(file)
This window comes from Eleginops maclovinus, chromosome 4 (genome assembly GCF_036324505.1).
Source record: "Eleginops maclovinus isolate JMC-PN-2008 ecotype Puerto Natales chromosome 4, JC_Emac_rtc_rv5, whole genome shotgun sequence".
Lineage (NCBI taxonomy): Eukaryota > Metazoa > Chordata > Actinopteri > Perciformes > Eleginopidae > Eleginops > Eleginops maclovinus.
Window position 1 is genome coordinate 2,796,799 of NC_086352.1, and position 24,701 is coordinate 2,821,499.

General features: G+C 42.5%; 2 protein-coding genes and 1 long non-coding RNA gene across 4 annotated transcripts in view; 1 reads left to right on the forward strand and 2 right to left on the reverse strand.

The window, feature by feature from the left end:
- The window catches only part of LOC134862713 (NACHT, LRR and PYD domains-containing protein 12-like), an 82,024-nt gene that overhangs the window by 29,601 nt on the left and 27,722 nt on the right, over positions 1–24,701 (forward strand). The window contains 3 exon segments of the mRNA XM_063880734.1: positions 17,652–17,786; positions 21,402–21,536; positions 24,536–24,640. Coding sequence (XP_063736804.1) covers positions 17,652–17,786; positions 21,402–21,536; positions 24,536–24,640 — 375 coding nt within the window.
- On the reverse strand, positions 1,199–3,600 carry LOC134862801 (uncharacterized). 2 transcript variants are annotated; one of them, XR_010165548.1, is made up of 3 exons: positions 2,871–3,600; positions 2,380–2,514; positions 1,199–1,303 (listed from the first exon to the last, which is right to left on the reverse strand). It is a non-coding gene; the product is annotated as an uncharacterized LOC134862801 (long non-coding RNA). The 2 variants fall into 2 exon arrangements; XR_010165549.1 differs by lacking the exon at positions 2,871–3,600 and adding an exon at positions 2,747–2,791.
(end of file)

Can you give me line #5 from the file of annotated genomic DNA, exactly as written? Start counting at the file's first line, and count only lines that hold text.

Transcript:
General features: G+C 42.5%; 2 protein-coding genes and 1 long non-coding RNA gene across 4 annotated transcripts in view; 1 reads left to right on the forward strand and 2 right to left on the reverse strand.